The ego, much maligned in colloquial terms, is a more likeable character than his counterparts. He is the pragmatist. He is the one who tells the superego to chill out when he insists that he can run five miles in the morning, work all day, take classes in the evening, and then stay up all night studying. The ego tells the Id that eating that second box of Oreos is a bad idea. The ego has a tough job; somewhat like the exhausted mom wrangling two brothers determined to fight. (Yes, I speak from experience here.)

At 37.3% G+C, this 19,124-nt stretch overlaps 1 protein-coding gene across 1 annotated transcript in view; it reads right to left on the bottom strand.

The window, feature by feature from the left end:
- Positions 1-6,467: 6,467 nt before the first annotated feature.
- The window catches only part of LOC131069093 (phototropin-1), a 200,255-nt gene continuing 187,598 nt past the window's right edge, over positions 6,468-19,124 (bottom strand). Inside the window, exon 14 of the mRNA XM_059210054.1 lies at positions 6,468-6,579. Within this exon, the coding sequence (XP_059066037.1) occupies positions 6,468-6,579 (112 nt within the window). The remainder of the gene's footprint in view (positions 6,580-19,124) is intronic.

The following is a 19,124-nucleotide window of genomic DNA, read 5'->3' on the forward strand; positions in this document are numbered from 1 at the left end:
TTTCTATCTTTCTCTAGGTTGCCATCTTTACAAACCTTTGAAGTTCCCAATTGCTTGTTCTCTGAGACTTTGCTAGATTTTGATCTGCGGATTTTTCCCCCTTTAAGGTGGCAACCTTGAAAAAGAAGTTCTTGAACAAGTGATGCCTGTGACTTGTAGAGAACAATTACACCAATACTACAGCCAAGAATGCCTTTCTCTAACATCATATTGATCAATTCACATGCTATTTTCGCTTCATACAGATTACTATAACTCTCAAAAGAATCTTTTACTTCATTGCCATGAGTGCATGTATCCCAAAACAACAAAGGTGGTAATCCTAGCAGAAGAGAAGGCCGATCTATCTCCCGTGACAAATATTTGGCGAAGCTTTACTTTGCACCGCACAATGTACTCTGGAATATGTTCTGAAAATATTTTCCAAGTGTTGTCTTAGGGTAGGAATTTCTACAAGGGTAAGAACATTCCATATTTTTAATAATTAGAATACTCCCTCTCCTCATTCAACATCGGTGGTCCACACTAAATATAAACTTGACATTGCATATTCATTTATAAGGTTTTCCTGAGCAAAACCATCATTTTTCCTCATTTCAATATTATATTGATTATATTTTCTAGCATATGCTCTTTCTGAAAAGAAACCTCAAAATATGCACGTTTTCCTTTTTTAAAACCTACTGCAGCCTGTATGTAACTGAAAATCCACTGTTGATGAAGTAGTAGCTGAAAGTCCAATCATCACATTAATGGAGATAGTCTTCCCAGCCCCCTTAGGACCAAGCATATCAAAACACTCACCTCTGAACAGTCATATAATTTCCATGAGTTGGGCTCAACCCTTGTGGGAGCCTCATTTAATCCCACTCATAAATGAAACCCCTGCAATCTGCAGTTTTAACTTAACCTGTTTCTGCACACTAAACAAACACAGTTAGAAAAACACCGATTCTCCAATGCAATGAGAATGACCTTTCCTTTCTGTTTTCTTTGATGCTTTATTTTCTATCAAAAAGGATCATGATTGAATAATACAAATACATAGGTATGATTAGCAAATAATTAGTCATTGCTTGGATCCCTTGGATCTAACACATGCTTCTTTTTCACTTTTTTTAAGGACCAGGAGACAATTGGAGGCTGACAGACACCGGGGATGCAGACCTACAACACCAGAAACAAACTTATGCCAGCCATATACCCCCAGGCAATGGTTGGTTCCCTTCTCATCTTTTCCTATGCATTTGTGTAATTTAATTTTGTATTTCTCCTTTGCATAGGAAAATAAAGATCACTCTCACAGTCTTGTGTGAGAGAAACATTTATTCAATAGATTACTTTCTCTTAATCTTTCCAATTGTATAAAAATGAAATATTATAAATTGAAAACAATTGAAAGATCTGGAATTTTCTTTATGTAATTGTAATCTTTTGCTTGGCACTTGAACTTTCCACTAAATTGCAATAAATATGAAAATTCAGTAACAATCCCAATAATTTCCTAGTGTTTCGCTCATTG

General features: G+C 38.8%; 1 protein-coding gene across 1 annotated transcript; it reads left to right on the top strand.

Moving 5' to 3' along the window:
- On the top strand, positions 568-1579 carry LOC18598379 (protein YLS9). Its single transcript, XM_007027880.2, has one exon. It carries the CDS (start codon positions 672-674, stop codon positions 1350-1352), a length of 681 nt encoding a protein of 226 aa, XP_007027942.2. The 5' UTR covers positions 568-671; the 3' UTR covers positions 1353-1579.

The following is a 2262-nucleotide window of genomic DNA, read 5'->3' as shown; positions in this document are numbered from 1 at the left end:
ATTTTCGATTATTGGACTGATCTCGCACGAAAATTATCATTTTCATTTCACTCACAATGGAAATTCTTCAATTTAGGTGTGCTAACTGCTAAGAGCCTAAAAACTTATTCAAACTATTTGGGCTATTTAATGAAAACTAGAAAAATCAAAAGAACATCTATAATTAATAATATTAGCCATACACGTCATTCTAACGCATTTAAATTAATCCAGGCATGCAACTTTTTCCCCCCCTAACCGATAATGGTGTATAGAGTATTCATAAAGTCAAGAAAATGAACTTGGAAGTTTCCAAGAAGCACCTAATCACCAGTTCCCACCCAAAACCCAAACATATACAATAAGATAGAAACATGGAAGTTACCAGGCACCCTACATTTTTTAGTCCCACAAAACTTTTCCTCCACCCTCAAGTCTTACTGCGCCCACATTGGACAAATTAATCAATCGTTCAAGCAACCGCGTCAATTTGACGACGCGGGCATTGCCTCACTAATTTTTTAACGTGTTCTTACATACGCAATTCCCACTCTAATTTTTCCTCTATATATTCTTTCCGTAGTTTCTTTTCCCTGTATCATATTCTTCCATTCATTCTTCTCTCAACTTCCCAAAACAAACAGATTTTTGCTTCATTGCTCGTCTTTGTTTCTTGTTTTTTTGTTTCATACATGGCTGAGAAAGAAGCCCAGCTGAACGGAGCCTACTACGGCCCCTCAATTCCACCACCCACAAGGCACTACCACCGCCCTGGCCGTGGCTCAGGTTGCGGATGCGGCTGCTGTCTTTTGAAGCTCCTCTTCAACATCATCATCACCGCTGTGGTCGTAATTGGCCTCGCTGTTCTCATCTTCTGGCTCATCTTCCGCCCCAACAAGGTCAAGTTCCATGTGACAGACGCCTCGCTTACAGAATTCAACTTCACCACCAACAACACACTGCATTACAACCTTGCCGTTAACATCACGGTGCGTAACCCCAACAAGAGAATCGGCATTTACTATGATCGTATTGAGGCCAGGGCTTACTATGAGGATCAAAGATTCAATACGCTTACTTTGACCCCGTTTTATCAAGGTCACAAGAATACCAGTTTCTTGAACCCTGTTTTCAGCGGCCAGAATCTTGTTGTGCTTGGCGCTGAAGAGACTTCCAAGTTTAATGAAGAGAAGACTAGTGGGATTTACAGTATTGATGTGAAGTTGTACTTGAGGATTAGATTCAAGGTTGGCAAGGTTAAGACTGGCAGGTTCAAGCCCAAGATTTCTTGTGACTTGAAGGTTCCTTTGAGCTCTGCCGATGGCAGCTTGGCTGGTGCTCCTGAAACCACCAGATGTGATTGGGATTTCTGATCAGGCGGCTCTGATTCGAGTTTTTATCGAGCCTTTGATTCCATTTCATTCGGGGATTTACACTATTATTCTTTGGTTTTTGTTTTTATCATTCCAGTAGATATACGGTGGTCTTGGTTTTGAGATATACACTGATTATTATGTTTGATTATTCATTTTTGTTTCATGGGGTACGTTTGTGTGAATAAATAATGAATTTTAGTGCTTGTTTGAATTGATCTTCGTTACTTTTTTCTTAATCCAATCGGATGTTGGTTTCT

Most of the child rearing in a society is consumed with subverting the Id. The job of a caregiver is to provide the child with a superego and later with an ego. Sometimes, as was the case in my childhood, the superego was encouraged and enlarged and the Id was shamed and banished. The ego I formed was somewhat like a parent who shows blatant favoritism toward one of her children over the others. The superego was the favorite and the Id was the red-headed stepchild.
So what is wrong with that situation? Why shouldn’t a parent want their child to achieve? Why shouldn’t that drive for perfection be encouraged? Doesn’t that drive lead to success and happiness? I think the facts speak for themselves when it comes to my life.